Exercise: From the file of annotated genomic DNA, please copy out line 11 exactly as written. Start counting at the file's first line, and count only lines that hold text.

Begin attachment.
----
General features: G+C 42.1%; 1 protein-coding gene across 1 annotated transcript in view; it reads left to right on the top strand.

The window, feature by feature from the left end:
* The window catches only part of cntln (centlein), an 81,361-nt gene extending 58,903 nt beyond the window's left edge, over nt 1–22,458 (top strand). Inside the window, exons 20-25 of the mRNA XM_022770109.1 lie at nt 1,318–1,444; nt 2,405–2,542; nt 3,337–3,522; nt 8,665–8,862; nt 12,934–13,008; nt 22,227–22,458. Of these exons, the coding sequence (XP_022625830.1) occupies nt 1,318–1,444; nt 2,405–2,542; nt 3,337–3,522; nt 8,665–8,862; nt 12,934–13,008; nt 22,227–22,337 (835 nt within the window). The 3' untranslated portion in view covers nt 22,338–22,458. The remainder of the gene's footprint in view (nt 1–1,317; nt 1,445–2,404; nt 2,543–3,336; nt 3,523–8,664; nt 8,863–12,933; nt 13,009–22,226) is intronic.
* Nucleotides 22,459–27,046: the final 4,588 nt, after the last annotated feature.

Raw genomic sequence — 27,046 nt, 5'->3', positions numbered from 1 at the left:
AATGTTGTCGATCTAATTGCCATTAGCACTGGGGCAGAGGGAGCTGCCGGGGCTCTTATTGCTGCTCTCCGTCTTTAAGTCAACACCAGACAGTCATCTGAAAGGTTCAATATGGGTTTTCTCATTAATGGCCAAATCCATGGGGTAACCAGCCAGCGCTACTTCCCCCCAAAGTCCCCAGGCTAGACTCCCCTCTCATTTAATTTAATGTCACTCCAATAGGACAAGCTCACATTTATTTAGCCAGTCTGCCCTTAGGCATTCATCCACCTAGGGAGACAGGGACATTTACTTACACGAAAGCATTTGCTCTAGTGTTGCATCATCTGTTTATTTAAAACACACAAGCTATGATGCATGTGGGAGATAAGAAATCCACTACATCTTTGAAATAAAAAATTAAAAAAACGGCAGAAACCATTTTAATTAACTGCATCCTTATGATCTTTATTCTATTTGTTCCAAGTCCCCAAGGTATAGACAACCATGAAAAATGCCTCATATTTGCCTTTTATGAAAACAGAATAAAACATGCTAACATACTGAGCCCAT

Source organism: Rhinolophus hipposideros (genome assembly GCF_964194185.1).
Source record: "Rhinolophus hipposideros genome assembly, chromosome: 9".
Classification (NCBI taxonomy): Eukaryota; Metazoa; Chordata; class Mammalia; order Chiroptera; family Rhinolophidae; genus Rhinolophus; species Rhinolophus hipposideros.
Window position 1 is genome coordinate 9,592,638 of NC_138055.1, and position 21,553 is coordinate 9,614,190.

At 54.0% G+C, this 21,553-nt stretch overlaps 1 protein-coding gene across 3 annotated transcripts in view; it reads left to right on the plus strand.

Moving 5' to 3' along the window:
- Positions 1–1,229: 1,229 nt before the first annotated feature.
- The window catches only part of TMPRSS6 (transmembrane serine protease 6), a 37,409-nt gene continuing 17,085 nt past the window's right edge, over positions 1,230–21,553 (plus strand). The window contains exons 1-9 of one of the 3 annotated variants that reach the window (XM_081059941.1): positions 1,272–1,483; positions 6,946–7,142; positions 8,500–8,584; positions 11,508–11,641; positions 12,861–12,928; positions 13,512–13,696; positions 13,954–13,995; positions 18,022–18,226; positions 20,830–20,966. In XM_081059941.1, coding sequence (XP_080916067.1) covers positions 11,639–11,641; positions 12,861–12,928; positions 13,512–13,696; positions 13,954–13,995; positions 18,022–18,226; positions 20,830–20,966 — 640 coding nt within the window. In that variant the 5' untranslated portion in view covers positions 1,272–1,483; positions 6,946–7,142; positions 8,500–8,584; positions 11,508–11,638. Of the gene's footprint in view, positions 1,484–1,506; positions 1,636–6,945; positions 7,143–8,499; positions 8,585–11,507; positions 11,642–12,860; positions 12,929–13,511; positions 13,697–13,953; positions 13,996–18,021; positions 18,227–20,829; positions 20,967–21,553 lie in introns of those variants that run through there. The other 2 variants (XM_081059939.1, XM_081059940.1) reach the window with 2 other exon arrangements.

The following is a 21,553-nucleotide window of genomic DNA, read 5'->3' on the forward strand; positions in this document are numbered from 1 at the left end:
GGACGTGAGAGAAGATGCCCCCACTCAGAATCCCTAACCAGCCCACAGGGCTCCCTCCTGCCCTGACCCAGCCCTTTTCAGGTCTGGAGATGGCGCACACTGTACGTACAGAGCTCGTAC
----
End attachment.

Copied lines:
At 54.0% G+C, this 21,553-nt stretch overlaps 1 protein-coding gene across 3 annotated transcripts in view; it reads left to right on the plus strand.